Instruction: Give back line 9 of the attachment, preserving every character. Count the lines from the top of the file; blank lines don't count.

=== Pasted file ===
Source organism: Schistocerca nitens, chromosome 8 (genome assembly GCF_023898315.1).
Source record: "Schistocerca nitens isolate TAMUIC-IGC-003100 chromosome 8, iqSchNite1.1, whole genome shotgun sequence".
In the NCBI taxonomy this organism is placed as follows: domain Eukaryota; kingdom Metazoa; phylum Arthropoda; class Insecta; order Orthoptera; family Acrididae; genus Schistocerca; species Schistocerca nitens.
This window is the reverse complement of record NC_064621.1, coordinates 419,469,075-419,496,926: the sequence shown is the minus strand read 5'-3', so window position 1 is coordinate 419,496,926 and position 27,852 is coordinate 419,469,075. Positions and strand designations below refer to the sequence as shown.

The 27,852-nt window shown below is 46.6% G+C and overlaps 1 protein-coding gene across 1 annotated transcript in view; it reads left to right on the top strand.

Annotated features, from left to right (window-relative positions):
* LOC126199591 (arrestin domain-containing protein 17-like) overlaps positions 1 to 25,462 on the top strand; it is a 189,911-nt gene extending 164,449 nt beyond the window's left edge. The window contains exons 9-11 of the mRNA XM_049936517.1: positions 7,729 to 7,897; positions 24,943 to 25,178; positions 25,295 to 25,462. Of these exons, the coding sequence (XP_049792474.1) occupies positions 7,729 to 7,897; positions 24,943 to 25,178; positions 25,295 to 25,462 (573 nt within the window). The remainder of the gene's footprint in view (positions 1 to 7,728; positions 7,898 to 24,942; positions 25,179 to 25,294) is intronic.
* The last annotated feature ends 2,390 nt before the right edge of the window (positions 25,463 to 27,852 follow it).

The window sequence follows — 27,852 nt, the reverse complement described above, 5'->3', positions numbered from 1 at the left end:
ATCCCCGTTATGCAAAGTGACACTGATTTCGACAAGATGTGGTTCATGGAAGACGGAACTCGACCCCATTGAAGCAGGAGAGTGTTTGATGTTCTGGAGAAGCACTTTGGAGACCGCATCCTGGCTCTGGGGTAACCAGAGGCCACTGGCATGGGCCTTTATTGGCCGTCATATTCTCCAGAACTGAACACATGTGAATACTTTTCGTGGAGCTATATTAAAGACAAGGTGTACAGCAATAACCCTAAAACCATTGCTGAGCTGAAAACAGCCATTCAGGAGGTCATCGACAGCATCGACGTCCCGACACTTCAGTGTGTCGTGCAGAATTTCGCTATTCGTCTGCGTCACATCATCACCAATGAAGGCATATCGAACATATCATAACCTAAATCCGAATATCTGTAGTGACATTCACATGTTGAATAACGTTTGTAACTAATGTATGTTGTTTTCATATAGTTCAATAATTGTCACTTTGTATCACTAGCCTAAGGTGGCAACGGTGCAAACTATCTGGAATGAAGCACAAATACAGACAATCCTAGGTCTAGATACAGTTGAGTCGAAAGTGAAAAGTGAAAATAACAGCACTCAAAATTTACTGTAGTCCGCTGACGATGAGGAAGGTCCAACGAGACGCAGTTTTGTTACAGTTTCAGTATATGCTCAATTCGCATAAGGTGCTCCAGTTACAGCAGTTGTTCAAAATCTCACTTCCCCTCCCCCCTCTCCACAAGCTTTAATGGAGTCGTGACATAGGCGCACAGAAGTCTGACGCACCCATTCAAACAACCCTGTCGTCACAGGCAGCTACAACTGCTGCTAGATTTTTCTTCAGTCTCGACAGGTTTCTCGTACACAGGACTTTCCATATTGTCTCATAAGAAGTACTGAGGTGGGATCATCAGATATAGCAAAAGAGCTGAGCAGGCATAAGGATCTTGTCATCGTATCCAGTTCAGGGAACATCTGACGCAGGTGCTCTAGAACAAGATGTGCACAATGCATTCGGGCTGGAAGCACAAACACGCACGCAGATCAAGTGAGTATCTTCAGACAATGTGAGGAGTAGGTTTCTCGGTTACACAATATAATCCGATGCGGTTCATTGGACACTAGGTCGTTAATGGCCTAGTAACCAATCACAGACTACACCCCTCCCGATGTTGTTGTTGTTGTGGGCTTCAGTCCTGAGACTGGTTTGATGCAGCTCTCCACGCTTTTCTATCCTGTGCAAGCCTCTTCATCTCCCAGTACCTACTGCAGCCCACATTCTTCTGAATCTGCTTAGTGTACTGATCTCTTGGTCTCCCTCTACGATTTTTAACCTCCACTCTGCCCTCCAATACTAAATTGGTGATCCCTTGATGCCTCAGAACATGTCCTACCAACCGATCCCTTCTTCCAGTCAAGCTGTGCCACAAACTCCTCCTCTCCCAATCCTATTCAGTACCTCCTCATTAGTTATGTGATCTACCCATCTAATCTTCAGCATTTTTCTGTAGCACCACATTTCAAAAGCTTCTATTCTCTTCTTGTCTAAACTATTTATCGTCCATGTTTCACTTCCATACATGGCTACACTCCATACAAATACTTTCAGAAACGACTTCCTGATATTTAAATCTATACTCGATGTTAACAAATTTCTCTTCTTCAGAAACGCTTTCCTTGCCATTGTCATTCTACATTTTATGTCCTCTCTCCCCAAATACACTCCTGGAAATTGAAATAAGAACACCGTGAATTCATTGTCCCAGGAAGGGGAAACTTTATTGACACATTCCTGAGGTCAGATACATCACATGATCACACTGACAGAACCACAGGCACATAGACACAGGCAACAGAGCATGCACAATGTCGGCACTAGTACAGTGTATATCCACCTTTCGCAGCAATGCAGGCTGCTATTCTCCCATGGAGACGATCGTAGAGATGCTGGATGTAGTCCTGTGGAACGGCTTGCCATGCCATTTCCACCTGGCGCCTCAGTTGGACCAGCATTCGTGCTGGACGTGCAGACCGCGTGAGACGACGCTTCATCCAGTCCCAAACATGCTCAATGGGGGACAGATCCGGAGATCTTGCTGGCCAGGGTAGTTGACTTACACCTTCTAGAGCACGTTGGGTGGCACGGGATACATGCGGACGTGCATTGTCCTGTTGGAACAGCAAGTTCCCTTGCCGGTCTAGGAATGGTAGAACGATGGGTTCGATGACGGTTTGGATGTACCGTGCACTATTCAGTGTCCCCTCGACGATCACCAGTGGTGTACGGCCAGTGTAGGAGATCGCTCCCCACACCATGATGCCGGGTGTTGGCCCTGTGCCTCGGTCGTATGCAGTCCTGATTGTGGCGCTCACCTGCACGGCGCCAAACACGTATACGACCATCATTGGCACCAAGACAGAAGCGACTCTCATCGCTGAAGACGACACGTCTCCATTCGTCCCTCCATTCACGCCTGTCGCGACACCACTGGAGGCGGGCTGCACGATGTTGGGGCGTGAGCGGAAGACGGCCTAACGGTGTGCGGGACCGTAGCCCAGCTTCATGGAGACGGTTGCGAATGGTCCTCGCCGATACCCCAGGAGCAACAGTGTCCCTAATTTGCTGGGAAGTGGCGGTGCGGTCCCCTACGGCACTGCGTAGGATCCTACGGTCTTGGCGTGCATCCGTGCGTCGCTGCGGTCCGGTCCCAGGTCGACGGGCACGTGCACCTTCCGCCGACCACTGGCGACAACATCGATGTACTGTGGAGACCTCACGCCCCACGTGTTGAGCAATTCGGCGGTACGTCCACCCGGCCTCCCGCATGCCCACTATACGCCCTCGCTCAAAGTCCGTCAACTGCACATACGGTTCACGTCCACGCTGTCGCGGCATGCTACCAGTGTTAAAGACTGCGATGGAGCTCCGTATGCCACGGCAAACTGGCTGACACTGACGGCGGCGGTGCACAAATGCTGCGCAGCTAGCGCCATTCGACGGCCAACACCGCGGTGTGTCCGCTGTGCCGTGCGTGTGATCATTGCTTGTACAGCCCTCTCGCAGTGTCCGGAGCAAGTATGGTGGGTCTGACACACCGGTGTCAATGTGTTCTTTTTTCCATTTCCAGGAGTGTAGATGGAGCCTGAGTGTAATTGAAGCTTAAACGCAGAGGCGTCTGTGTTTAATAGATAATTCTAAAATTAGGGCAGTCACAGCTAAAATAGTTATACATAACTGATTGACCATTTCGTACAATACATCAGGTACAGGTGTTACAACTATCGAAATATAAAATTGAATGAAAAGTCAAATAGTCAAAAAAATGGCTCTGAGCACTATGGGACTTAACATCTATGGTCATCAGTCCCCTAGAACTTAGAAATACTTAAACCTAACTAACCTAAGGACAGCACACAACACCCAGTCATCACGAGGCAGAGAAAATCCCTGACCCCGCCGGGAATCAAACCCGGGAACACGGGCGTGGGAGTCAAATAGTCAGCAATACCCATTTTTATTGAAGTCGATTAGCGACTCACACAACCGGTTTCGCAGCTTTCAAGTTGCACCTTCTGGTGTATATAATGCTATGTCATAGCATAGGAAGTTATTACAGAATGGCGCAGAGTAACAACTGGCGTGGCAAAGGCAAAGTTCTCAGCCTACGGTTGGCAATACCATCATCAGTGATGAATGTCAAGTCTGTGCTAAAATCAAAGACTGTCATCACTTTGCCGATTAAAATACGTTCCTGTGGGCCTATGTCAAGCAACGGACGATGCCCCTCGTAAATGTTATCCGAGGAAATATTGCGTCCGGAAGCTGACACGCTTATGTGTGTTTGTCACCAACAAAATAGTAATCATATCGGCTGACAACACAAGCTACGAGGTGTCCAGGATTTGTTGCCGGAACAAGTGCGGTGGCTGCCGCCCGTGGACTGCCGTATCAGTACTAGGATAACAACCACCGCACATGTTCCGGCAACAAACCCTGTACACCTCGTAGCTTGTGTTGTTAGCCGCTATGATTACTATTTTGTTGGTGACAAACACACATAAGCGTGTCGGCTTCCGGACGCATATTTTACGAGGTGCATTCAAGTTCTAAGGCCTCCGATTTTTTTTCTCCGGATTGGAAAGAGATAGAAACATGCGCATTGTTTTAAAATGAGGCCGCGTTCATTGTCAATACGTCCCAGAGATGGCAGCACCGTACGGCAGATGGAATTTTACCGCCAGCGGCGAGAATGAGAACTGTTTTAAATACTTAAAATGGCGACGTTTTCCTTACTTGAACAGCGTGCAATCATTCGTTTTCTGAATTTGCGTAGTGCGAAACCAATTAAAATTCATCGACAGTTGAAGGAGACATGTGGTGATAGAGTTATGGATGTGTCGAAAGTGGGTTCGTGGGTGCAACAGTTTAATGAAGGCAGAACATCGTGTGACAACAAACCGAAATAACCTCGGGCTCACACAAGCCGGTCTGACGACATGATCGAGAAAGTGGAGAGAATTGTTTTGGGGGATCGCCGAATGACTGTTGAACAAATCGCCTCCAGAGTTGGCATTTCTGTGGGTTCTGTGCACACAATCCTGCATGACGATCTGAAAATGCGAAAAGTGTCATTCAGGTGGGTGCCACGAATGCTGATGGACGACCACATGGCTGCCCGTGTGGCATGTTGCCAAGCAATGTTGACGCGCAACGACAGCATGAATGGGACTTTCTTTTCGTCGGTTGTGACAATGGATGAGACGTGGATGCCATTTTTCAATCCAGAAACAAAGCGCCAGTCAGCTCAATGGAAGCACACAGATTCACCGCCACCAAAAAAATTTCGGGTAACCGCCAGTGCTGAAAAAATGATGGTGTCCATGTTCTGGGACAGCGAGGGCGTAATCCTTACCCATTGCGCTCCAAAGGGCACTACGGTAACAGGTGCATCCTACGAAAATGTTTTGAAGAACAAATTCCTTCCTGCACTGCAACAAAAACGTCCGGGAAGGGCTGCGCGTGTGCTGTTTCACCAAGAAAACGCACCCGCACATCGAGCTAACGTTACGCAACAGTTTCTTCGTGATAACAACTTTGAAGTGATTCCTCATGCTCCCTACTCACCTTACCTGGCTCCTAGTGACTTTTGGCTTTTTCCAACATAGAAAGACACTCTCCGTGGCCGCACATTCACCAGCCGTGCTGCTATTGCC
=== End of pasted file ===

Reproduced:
The window sequence follows — 27,852 nt, the reverse complement described above, 5'->3', positions numbered from 1 at the left end: